Actually, if you think about this, a bunch of tanks, or small tank teams like platoons fighting each other, the last man standing, something like this, would make sense. We would seriously think about this. But, the truth is we're not making a Battle Royale tank game as of now. There's quite a bit of hustle going on without us. We know what our players like, and we keep doing this. But that's a good idea.
What are the things that are going to bring in people who have never played it before?
We have already around eight years of experience with World of Tanks as well as World of Warships, World of Warplanes, World of Tanks Blitz, World of Warships Blitz now for the mobile and console versions. We can see our full following.
Russian players, they can be a little more forgiving as to the hardships of the game, and they're more patient when it comes to 15v15 straight, pure, PVP kinds of things.
Western players, it's not good or bad, it's just...it's entertainment. So they're less forgiving to being killed quickly, and learning curve, et cetera. That's why for the West, and we're very, very serious on this crusade, it has to be a way better onboarding experience. Maybe some PVE elements, stuff like that. We're working hard now. ...On the console, as an example, we have War Stories, which is kind of PVE-like campaign style things, which were appreciated on PlayStation and Xbox, which were appreciated very much by the players. So, we're moving towards being a little more Western-style, even more triple-A experience. That's starting from onboarding and some PVE elements.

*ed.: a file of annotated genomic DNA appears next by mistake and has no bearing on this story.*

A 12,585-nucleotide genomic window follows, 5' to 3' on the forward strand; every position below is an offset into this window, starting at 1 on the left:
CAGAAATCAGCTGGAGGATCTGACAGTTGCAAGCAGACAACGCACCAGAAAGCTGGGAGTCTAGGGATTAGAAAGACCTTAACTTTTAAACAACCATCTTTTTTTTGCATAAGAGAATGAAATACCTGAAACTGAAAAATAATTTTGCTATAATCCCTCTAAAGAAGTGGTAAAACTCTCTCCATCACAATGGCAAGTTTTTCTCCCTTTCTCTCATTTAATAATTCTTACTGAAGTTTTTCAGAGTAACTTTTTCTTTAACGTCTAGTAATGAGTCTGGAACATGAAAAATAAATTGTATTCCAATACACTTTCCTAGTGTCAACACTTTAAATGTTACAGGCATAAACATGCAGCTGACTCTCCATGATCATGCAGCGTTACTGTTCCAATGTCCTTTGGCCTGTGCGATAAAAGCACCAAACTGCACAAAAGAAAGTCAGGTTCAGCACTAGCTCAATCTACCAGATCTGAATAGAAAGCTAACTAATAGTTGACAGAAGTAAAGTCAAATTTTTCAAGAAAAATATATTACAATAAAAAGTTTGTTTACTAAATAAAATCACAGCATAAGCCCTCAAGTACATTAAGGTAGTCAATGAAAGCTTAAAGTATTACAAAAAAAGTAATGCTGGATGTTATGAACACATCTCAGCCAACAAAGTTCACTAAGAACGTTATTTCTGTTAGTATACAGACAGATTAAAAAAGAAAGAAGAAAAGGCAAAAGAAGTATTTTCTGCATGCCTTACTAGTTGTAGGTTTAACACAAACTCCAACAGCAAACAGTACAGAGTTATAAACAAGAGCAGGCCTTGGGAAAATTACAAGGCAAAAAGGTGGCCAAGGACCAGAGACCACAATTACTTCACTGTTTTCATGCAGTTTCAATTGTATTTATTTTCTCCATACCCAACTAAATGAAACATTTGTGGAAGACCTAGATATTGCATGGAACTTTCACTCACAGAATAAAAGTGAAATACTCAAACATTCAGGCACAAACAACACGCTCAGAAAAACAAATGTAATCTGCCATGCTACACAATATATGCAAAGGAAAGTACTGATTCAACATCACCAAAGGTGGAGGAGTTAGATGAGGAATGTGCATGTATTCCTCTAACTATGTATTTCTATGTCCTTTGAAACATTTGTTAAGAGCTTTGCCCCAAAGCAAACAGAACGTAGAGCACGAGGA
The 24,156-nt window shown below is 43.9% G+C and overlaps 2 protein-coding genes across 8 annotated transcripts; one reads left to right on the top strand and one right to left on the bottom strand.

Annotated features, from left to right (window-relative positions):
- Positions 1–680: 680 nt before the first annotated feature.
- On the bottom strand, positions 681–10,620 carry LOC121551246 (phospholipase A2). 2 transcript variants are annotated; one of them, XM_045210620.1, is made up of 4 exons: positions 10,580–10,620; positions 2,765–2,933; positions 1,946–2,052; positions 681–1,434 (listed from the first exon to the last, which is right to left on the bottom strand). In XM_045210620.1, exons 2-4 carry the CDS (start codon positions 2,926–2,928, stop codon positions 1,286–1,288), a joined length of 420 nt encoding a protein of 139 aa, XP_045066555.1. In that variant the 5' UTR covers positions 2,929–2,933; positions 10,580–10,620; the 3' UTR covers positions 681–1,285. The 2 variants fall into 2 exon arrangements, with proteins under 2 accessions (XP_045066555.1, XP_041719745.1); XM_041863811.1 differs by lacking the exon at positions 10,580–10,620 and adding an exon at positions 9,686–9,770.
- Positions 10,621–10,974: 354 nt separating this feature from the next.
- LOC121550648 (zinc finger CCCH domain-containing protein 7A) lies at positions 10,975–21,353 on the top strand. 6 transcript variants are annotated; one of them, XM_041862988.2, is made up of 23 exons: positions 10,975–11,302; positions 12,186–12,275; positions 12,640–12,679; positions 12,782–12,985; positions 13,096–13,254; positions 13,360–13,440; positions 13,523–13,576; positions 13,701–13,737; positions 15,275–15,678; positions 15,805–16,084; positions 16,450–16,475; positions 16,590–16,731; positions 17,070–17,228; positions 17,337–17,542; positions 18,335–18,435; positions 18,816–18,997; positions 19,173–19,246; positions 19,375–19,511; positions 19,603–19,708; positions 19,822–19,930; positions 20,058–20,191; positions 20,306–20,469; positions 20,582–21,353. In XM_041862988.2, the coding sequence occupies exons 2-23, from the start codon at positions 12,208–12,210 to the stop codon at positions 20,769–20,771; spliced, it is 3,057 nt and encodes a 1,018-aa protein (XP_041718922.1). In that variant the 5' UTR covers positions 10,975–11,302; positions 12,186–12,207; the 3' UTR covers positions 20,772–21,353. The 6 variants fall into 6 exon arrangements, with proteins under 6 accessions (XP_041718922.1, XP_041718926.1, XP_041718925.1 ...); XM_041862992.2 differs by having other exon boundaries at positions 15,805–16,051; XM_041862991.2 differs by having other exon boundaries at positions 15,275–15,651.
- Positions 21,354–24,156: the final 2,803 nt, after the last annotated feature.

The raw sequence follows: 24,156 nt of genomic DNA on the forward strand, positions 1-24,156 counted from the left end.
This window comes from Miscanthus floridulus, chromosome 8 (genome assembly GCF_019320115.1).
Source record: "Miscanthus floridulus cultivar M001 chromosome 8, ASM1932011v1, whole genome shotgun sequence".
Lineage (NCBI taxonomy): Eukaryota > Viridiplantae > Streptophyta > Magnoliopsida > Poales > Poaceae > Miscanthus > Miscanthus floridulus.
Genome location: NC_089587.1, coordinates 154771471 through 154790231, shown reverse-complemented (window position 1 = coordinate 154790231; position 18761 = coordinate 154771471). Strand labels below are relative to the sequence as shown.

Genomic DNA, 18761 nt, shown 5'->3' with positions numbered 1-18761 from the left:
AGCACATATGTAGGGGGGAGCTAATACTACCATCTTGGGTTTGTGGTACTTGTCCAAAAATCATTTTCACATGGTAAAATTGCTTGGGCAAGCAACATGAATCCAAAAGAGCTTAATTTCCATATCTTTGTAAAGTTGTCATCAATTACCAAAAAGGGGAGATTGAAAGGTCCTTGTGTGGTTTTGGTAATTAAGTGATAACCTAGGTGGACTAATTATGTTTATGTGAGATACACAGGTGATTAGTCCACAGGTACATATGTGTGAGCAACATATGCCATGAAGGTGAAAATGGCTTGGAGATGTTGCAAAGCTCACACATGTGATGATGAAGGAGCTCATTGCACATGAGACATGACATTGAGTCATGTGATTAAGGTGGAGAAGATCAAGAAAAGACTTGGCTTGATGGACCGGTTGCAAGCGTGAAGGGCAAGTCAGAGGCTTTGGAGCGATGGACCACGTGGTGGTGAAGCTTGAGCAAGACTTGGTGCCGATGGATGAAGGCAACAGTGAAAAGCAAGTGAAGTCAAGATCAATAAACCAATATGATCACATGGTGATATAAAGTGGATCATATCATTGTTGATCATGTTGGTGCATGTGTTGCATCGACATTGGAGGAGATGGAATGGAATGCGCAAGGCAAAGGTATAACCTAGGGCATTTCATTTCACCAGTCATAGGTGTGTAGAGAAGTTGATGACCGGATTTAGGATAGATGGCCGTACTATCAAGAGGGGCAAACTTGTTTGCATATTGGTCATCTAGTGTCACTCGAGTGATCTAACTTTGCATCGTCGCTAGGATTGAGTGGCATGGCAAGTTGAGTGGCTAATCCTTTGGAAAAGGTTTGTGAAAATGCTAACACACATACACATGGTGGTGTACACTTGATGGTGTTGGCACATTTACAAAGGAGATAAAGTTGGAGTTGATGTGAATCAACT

Where do you guys go from here? Where do you see World of Tanks going in the future?
Eight years ago when we started, nobody would've thought it would be so successful and then run for such a long time. I myself would have given it three, four, maximum five years. Eight years later, since the D6 numbers and trends--we're here for a long time. I compare it with, football, or Simpsons, or Family Guy. Some of those TV shows run for like 10, 15, 20, even 30 years, right? They do a good job at understanding their audience, really employing the best talent to make those jokes. Or special effects when it comes to Game of Thrones or Star Trek types of series. That's what we're doing here. It's a little more sophisticated because it's interactive, but that's what you do. You have statistics, you study them. You have your players, you have your community managers pretty much all around the world in major regions being very close to the players, listening to them. Through forums, yes, but also through personal meetings.
By the way, some of our employees, and top ones, are from our players. Like Anton Pankov and Miloš Jeřábek. Miloš is the head of development on World of Tanks. Anton, is the head of publishing on World of Tanks. They used to be just players, and from time to time we do this forum-like announcement: "Hey, thanks players! We looking for this, this, and this." They showed up, and now they're top executives on World of Tanks. We work for our players, and sometimes our players work for us.